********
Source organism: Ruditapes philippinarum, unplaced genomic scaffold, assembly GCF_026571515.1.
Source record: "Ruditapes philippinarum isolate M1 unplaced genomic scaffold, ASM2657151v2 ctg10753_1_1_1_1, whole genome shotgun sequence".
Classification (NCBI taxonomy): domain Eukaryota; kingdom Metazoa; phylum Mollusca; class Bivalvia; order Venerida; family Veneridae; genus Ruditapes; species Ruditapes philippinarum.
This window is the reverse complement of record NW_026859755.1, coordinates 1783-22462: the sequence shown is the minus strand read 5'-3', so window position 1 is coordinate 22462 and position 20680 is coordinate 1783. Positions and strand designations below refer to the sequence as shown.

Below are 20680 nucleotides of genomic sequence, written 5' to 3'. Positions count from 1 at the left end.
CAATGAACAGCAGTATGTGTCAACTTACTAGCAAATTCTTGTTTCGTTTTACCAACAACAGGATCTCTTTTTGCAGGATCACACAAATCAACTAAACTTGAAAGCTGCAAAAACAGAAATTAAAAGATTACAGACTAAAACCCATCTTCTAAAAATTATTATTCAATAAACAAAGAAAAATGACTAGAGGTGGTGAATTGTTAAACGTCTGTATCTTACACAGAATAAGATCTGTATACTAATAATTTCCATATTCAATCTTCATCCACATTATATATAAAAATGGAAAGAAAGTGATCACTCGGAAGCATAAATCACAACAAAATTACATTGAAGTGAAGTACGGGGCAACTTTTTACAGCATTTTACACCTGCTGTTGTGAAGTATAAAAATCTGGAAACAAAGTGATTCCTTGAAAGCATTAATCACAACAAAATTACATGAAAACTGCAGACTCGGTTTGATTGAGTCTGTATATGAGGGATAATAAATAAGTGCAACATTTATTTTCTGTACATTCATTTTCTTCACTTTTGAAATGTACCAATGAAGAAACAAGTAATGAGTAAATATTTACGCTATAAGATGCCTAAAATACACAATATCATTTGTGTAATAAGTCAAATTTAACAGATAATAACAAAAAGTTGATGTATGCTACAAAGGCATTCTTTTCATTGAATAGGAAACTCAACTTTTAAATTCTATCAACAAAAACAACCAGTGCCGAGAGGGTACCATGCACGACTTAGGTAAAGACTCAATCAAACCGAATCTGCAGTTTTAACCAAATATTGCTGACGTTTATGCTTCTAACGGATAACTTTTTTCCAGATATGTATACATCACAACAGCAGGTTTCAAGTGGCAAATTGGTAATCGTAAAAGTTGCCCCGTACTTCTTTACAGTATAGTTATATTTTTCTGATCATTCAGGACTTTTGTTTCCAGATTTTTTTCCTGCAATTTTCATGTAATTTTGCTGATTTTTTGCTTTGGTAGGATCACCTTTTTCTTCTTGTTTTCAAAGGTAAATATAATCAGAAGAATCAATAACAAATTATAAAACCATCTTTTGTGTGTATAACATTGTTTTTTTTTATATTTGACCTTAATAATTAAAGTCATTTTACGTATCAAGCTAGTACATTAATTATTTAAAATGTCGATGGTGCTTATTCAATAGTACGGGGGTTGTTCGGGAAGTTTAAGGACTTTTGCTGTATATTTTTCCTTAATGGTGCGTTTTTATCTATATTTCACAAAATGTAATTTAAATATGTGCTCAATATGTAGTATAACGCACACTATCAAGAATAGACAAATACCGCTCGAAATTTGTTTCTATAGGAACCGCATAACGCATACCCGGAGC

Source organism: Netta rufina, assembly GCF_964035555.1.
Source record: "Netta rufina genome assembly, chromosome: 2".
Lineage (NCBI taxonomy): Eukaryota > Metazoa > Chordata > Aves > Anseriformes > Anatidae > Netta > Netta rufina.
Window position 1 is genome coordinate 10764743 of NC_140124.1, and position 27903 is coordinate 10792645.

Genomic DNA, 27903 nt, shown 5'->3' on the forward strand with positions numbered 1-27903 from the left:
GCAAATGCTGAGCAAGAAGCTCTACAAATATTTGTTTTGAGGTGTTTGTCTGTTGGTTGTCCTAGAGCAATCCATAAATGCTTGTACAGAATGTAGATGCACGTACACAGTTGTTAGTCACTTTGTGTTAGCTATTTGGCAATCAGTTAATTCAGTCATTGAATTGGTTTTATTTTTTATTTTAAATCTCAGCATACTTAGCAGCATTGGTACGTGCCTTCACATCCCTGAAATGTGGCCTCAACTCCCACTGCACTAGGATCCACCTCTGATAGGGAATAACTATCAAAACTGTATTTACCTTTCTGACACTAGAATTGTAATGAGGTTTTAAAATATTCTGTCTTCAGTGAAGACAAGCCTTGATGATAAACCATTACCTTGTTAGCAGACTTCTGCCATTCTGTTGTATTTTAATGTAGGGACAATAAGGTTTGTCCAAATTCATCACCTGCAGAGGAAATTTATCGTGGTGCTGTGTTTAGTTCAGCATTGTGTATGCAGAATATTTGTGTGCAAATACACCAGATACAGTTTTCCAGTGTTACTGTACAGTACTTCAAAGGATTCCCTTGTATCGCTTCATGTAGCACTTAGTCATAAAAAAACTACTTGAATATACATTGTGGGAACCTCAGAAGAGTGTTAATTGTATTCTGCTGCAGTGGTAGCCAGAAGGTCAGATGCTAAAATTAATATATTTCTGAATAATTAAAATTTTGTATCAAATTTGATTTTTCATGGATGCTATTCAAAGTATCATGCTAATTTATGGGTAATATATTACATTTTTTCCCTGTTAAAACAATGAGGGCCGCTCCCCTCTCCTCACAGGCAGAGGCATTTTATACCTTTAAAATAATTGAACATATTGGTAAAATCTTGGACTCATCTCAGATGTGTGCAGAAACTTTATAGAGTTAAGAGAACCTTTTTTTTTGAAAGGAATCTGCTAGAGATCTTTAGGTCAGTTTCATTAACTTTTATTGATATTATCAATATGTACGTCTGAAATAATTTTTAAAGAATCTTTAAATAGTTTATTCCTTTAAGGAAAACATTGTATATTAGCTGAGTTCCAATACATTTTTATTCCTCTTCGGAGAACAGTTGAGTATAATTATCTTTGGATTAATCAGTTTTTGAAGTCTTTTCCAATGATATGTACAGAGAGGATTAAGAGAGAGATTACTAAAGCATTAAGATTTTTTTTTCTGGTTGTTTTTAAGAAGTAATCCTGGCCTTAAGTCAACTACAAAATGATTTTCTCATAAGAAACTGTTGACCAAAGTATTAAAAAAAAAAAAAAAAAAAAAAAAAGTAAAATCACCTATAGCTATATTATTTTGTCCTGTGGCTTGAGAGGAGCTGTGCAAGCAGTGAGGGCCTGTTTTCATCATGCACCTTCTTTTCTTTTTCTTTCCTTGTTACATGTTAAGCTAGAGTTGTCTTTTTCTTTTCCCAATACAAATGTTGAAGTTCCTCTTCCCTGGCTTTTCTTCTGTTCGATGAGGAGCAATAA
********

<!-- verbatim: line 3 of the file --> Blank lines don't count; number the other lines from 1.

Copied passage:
Classification (NCBI taxonomy): domain Eukaryota; kingdom Metazoa; phylum Mollusca; class Bivalvia; order Venerida; family Veneridae; genus Ruditapes; species Ruditapes philippinarum.